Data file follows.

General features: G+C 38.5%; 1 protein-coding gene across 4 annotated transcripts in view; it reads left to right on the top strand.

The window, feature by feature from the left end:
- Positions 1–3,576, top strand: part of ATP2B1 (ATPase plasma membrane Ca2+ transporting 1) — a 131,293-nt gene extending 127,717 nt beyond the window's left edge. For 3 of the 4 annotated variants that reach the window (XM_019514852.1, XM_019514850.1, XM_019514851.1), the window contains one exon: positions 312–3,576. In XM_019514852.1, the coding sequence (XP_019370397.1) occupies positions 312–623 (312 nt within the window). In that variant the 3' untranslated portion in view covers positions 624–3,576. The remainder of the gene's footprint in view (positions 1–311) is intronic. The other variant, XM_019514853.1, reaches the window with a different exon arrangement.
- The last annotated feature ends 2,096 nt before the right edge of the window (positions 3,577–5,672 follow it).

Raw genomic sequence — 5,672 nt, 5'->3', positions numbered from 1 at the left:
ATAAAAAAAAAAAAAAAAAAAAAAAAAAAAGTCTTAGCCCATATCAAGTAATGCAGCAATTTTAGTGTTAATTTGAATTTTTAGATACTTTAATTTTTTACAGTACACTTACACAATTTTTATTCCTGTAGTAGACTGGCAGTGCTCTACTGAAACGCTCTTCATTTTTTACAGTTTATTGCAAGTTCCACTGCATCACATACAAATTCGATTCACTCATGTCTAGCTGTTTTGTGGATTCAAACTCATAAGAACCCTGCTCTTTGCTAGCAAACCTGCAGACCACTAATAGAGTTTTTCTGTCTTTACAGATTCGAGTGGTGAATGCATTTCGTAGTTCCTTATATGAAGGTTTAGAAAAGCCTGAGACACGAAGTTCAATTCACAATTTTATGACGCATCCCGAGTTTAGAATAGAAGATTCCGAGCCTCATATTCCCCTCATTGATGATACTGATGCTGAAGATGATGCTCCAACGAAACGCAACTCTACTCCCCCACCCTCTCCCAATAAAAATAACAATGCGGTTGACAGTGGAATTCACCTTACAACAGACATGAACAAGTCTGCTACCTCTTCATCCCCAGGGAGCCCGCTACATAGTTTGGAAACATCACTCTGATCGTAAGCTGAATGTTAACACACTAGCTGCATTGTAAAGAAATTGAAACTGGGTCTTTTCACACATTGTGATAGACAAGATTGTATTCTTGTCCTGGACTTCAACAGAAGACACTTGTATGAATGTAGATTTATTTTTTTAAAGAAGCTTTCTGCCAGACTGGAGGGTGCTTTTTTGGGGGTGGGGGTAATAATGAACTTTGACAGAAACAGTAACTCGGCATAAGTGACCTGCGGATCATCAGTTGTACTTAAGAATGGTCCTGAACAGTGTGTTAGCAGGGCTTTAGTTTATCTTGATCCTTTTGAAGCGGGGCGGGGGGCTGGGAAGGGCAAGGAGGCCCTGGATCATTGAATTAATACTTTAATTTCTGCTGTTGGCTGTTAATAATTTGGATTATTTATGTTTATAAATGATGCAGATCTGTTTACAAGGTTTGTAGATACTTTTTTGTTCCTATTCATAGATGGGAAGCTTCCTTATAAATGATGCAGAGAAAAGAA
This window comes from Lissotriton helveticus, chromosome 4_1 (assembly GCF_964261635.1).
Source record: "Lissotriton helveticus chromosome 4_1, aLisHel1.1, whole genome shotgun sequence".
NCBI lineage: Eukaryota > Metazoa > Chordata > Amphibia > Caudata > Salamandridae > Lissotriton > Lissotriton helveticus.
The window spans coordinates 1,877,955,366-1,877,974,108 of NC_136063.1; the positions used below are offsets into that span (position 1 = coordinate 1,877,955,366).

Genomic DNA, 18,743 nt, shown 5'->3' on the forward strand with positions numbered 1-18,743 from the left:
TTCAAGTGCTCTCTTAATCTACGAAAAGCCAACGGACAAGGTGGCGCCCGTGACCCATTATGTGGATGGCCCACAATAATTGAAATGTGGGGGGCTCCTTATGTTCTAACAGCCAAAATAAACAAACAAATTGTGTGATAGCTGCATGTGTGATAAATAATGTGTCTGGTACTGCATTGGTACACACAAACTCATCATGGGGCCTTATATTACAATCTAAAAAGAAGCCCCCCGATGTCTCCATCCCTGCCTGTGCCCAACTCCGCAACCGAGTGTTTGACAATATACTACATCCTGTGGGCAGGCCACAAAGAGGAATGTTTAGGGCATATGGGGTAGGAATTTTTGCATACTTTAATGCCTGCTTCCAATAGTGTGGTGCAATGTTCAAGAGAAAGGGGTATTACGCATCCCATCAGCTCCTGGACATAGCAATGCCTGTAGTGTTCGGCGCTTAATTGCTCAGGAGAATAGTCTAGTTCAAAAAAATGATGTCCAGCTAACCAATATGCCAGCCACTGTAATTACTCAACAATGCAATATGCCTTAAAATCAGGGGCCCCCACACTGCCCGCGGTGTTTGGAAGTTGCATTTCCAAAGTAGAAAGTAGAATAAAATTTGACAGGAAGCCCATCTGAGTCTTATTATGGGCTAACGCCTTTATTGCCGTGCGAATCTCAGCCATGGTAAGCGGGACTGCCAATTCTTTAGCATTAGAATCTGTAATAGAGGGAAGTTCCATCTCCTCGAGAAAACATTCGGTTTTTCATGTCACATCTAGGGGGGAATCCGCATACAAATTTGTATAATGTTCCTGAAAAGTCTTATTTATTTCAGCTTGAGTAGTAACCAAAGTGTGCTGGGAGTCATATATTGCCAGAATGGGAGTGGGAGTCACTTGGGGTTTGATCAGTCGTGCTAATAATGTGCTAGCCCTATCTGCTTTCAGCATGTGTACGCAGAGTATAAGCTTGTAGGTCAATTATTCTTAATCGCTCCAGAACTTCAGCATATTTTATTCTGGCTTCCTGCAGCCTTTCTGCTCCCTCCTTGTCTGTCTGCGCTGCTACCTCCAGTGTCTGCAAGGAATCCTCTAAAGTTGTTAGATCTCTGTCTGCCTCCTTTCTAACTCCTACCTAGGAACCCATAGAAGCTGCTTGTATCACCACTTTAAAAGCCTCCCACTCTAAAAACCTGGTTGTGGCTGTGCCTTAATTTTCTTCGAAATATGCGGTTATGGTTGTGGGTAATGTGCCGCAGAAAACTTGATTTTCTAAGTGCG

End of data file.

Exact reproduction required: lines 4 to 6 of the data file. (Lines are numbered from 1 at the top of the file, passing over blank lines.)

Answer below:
- The last annotated feature ends 2,096 nt before the right edge of the window (positions 3,577–5,672 follow it).

Raw genomic sequence — 5,672 nt, 5'->3', positions numbered from 1 at the left:
ATAAAAAAAAAAAAAAAAAAAAAAAAAAAAGTCTTAGCCCATATCAAGTAATGCAGCAATTTTAGTGTTAATTTGAATTTTTAGATACTTTAATTTTTTACAGTACACTTACACAATTTTTATTCCTGTAGTAGACTGGCAGTGCTCTACTGAAACGCTCTTCATTTTTTACAGTTTATTGCAAGTTCCACTGCATCACATACAAATTCGATTCACTCATGTCTAGCTGTTTTGTGGATTCAAACTCATAAGAACCCTGCTCTTTGCTAGCAAACCTGCAGACCACTAATAGAGTTTTTCTGTCTTTACAGATTCGAGTGGTGAATGCATTTCGTAGTTCCTTATATGAAGGTTTAGAAAAGCCTGAGACACGAAGTTCAATTCACAATTTTATGACGCATCCCGAGTTTAGAATAGAAGATTCCGAGCCTCATATTCCCCTCATTGATGATACTGATGCTGAAGATGATGCTCCAACGAAACGCAACTCTACTCCCCCACCCTCTCCCAATAAAAATAACAATGCGGTTGACAGTGGAATTCACCTTACAACAGACATGAACAAGTCTGCTACCTCTTCATCCCCAGGGAGCCCGCTACATAGTTTGGAAACATCACTCTGATCGTAAGCTGAATGTTAACACACTAGCTGCATTGTAAAGAAATTGAAACTGGGTCTTTTCACACATTGTGATAGACAAGATTGTATTCTTGTCCTGGACTTCAACAGAAGACACTTGTATGAATGTAGATTTATTTTTTTAAAGAAGCTTTCTGCCAGACTGGAGGGTGCTTTTTTGGGGGTGGGGGTAATAATGAACTTTGACAGAAACAGTAACTCGGCATAAGTGACCTGCGGATCATCAGTTGTACTTAAGAATGGTCCTGAACAGTGTGTTAGCAGGGCTTTAGTTTATCTTGATCCTTTTGAAGCGGGGCGGGGGGCTGGGAAGGGCAAGGAGGCCCTGGATCATTGAATTAATACTTTAATTTCTGCTGTTGGCTGTTAATAATTTGGATTATTTATGTTTATAAATGATGCAGATCTGTTTACAAGGTTTGTAGATACTTTTTTGTTCCTATTCATAGATGGGAAGCTTCCTTATAAATGATGCAGAGAAAAGAA